One thing addicts and alcoholics didn’t imagine facing is a roadblock to treatment as massive and elusive as addiction itself: the novel coronavirus. Yet in 2020, many addicts are having to decide whether going to rehab will help them or make things harder.
Addiction doesn’t stop for a global viral outbreak. But neither do treatment centers. Despite COVID-19, United States drug rehabs, including Hotel California by the Sea, remain open. Caring employees continue dedicating their time to fighting addiction – a different type of global health crisis.
(And, yes, addicts are continuing to recover safely.)
There are multiple potential implications for gathering anywhere during this outbreak-turned-pandemic, including at a drug rehab. However, there are dangers of not seeking treatment for an addiction to drugs or alcohol during COVID-10, too. And for many people, including the family members and loved ones of addicts, it’s hard to tell which choice is the right one.
Listen, deciding whether to seek addiction treatment is always a tricky decision. The words “rehab” and “easy” are pretty much antonyms – at least in our book.
However, to make it a little easier on you, we’ve come up with a few honest questions to ask yourself if you’re struggling with the sensitive decision of whether or not to go to rehab. If you’re on the fence about getting sober in treatment, take a look below.
Do I Believe I Can Control My Using Or Drinking?
Many addicts struggle with the belief that they might be able to control their use without needing to go to treatment for their substance use disorder.
Unfortunately, this attempt doesn’t usually work out in the case of addiction. Sometimes, this thought pattern also leads to a deep pattern of denial that eventually requires an intervention. If you’ve been struggling with trying to control your drinking or using drugs for an extended amount of time, it might be the right time to go to an inpatient rehab or outpatient program.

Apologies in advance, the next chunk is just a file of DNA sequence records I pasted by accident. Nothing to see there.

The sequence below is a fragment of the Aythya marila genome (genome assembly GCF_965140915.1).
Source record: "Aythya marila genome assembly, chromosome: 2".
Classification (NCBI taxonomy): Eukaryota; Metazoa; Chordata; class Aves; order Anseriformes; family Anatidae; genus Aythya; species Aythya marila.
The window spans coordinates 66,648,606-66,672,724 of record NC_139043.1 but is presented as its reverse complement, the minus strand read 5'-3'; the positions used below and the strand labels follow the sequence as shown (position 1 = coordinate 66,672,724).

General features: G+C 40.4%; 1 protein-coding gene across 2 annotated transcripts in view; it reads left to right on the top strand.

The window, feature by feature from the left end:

During the heightened fear over the coronavirus pandemic, addicts and alcoholics need more support than ever. If attempting to control your use is getting exhausting, it might be time to seek professional substance abuse and mental health support.
Am I Isolated To A Dangerous Degree?
Social isolation is one of the biggest triggers for alcoholics and addicts. Loneliness, a rather transcendent feeling in all people, can be an especially dangerous emotional state for addicts.
It might be hard for many people to avoid feelings of isolation during the United State’s calls for social distancing.
Inpatient rehab programs offer valuable support groups that help fight isolation every day. Not only this, but clients also can seek medical advice from addiction professionals constantly and aid their feelings of loneliness with the support of experts.
Will Detoxing Be Dangerous For Me?
Detoxing can be dangerous if done alone. It might be tempting to detox in private right now, but withdrawing from certain drugs can worsen symptoms of mental health disorders and cause some pretty scary physical side effects. For drugs like alcohol and benzodiazepines, withdrawal can even be deadly.
Be honest with yourself: will detoxing alone be dangerous, or so uncomfortable it might cause a relapse? Am I on a drug that could potentially cause me serious emotional or physical harm to detox from alone?
If you answered yes to these questions, it might be beneficial to reach out to an accredited drug rehab.
What Are The Safety Precautions That My Desired Rehab Is Taking?